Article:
# 10 Strange Things About The Universe

The universe can be a very strange place. While groundbreaking ideas such as...

706K views listverse.com## Interest

on Nov 4, 2010

# Stumblers Who Commented On This Page

## aaberman

### Alex

still reading

## sheela233

### sheela233

would have liked to thumb this up, but my ADD(led) mind won't go that far

## timothyfield

### Tim

It also indicates that logically, proof is a weaker concept than true; such a concept is unsettling for scientists because it means there will always be things that, despite being true, cannot be proven to be true. - in #1 Godels incompleteness theorems

Wonder what God thinks of that.

## divinevessel

### Darren

Strange indeed, what does god think of this shit?

## Arc714

### Arc714

Mordic, faster than light travel is impossible in our universe simply due to the mass energy equivalence, my memory is rusty, but it works something like, due to the formula being E=mc^2, with C being the speed of light, as you increase the speed of an object, it increases its energy, this also increases its mass. Because of the relationship between these two and the speed of light, as an object approaches the speed of light the energy required to advance it further becomes higher, due to the increase in mass, until you need an infinite amount of energy to push it past the light speed barrier. There's no law stating it's illegal in the universe, it's just physically impossible through conventional means.

## Ausearth

### ausearth

Godels incompleteness theorems

## ganpatieng

### Anup Gupta

Excellent Post

## bestribbonman

### bestribbonman

haha,strange

## jewhaus

### David

this would be cool if i werent too high to understand it.

## stumble4u2

### Gary

"...the universe is more incredible than we can imagine..."

## blimpslap

### blimpslap

Thumbed this down as soon as i saw the title expecting to see some bullshit about perpetual motion machines or aliens or something but these are all legitimate observed phenomenon in the universe and they're all explained really well. I'm surprised.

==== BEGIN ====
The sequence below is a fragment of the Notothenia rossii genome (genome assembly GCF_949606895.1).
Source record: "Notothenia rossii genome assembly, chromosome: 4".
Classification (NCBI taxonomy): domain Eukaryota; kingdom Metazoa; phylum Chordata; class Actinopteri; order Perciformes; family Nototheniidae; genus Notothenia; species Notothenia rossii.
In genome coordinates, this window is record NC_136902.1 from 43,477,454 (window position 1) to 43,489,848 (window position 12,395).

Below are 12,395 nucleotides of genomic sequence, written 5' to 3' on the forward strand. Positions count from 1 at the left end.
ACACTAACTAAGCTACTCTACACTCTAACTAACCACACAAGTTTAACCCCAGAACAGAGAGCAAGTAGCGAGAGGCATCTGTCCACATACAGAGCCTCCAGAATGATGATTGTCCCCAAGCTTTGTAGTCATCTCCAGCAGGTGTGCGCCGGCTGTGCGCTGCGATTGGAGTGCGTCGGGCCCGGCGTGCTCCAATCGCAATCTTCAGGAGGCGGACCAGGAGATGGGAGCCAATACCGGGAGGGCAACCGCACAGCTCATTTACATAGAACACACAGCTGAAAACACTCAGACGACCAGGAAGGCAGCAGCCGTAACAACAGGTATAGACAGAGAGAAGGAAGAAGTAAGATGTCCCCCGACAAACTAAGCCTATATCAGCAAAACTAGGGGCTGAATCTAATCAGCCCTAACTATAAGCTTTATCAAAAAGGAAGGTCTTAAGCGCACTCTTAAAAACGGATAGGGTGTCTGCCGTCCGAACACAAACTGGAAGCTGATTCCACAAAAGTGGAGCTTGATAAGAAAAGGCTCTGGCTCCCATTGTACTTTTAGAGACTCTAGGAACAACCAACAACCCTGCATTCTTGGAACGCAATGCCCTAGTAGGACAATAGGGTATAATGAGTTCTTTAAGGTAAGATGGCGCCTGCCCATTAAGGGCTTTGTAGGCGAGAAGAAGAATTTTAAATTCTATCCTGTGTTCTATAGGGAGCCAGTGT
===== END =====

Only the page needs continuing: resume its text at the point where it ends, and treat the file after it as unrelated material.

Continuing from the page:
## Ambral-Blue

### Ambral-Blue

I realized that what I had been thinking about for a while - without knowing until now what it was - was the antimatter retro-causality especially related to phenomenon of vacuum fluctuations.

Feynman FTW, I say.

## fldav76

### fldav76

interesting read. some of it new material (to me that is).

## Maxtenrs

### Maxtenrs

That's why i'm a physics major lol.

## koda240

### David

It's nice to read an article summarizing this topic. It seems many of the resources are typically focused on just one theory so it's a bit daunting to find a nice synopsis.

## tsjhkjthksjhsdfs

### tsjhkjthksjhsdfs

From the page: It is not strictly science, but rather a very interesting set of mathematical theorems about logic and the philosophy that is definitely relevant to science as a whole. Proven in 1931 by Kurt Godel, these theories say that with any given set of logical rules, except for the most simple, there will always be statements that are undecidable, meaning that they cannot be proven or disproven due to the inevitable self-referential nature of any logical systems that is even remotely complicated. This is thought to indicate that there is no grand mathematical system capable of proving or disproving all statements. An undecidable statement can be thought of as a mathematical form of a statement like "I always lie." Because the statement makes reference to the language being used to describe it, it cannot be known whether the statement is true or not. However, an undecidable statement does not need to be explicitly self-referential to be undecidable. The main conclusion of Godel's incompleteness theorems is that all logical systems will have statements that cannot be proven or disproven; therefore, all logical systems must be "incomplete."

The philosophical implications of these theorems are widespread. The set suggests that in physics, a "theory of everything" may be impossible, as no set of rules can explain every possible event or outcome. It also indicates that logically, "proof" is a weaker concept than "true"; such a concept is unsettling for scientists because it means there will always be things that, despite being true, cannot be proven to be true. Since this set of theorems also applies to computers, it also means that our own minds are incomplete and that there are some ideas we can never know, including whether our own minds are consistent (i.e. our reasoning contains no incorrect contradictions). This is because the second of Godel's incompleteness theorems states that no consistent system can prove its own consistency, meaning that no sane mind can prove its own sanity. Also, since that same law states that any system able to prove its consistency to itself must be inconsistent, any mind that believes it can prove its own sanity is, therefore, insane.

## arnadi

### arnadi

strange and great things about the universe.

## Blu3vibration

## Blu3vibration

A lot of mind-blowing theories about reality put into a handy list that most educated laypeople can read. Fascinating stuff.